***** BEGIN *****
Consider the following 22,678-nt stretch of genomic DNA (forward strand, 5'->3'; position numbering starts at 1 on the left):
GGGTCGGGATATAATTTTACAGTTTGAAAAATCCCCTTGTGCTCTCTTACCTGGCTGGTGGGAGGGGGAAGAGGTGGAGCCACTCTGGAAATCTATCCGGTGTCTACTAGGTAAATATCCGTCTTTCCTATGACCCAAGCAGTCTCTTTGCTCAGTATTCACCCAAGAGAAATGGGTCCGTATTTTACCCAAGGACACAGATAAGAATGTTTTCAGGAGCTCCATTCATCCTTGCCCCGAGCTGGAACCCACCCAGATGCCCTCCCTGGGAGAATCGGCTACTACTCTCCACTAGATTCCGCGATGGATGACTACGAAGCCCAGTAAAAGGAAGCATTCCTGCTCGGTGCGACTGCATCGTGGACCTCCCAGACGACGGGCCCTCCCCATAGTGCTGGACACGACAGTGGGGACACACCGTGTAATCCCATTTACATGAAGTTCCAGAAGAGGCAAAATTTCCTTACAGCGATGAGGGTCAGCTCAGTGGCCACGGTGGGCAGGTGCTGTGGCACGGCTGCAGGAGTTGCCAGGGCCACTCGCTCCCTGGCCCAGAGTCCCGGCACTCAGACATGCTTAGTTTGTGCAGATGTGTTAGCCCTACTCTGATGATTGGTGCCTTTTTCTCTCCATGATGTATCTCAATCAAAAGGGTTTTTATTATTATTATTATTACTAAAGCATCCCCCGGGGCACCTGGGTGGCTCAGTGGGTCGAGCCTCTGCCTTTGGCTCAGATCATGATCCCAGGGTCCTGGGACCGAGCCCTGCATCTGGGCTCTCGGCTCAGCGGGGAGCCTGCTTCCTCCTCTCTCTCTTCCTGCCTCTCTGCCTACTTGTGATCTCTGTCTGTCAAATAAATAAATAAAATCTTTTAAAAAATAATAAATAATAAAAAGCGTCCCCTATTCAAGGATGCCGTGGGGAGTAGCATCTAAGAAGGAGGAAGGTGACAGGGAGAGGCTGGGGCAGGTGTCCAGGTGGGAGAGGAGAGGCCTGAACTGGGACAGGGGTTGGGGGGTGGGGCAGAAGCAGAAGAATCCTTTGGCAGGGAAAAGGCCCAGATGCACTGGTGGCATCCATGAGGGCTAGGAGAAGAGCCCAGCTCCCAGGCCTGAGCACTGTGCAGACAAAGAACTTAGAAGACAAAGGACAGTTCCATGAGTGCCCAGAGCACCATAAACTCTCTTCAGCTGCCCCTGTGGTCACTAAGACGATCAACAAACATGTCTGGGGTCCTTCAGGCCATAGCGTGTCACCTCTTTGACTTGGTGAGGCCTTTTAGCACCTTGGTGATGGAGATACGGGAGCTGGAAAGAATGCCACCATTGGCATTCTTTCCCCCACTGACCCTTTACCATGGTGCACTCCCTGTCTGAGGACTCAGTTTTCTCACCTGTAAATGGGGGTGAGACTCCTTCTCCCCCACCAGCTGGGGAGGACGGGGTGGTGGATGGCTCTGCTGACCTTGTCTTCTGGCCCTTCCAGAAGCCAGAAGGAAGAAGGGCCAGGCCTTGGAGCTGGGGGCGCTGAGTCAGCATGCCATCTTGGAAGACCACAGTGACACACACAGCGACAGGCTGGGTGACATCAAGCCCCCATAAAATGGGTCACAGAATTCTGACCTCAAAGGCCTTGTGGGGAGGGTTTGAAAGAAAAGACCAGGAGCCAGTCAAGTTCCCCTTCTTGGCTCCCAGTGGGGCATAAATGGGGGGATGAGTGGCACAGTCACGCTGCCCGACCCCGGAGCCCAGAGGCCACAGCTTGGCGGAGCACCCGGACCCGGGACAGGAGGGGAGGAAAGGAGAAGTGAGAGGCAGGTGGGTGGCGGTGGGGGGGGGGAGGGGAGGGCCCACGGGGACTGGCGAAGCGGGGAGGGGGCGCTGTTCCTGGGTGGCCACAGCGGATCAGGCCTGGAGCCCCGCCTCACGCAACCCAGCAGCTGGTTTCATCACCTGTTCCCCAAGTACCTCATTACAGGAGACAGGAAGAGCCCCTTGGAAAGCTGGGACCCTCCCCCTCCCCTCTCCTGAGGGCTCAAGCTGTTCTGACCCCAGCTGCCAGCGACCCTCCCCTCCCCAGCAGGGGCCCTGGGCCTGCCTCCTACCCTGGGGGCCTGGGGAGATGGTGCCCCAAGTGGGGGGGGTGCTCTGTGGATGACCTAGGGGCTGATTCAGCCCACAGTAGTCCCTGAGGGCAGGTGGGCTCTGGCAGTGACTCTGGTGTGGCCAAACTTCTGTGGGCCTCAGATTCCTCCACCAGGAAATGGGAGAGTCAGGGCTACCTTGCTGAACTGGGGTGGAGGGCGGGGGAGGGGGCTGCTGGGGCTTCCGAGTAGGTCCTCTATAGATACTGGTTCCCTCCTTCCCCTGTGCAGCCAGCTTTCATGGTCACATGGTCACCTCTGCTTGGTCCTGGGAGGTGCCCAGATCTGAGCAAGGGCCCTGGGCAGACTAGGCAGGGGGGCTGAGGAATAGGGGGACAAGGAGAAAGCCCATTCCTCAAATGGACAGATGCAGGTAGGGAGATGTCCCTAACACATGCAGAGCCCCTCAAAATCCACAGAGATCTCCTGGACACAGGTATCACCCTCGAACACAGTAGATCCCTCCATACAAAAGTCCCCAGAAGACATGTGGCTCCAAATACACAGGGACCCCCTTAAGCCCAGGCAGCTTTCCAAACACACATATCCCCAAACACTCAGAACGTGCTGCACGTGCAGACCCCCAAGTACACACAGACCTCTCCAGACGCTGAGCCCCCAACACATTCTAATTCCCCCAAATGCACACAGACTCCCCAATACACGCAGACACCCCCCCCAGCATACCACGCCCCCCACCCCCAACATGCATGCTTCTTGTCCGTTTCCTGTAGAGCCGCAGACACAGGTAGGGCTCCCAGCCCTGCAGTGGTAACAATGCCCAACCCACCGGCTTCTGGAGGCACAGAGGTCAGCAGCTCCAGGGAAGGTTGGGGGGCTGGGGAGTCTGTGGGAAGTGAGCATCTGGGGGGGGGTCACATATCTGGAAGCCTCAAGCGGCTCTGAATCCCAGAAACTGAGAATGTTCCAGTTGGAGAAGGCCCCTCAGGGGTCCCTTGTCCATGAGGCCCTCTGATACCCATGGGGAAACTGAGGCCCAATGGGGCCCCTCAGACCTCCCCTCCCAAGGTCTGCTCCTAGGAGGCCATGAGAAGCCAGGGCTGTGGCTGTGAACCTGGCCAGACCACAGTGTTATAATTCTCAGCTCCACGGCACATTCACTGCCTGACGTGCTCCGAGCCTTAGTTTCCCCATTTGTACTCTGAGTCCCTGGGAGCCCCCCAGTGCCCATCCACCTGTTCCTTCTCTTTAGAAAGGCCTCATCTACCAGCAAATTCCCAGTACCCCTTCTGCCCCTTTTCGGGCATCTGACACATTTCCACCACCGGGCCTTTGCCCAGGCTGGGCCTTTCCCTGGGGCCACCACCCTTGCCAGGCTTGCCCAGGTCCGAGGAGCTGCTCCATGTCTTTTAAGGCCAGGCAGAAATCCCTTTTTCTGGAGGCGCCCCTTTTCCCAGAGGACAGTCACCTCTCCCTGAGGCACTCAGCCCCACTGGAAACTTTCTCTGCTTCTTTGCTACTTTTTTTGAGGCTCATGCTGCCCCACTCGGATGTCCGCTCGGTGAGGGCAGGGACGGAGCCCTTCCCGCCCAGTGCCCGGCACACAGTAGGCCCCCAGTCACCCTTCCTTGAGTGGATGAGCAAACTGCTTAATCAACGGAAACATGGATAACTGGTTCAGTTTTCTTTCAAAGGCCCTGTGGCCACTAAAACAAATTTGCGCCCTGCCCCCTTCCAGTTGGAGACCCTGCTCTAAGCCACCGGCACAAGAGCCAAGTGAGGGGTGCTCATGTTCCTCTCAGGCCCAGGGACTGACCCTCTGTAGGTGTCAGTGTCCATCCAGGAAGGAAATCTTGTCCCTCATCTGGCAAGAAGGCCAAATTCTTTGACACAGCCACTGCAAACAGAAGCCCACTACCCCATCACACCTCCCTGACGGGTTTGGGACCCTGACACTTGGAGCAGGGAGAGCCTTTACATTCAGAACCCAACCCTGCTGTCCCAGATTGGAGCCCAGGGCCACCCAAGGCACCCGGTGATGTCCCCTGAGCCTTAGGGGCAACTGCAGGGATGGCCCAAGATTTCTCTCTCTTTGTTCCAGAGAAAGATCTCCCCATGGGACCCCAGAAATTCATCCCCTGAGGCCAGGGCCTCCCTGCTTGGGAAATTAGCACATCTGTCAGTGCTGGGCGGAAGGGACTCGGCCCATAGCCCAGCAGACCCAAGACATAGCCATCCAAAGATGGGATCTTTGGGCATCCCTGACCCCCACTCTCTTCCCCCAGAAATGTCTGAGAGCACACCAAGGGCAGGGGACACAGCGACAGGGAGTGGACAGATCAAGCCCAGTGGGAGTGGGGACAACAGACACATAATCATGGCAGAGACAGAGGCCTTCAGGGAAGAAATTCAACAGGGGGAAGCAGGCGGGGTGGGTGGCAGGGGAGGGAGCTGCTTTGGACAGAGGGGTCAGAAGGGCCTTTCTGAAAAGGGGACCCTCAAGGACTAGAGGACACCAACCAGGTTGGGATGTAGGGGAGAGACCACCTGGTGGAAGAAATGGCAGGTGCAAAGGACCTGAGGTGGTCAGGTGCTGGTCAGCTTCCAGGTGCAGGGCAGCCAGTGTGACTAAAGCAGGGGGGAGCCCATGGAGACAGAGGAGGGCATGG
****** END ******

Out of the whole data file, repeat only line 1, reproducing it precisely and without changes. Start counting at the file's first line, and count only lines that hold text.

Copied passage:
Consider the following 22,678-nt stretch of genomic DNA (forward strand, 5'->3'; position numbering starts at 1 on the left):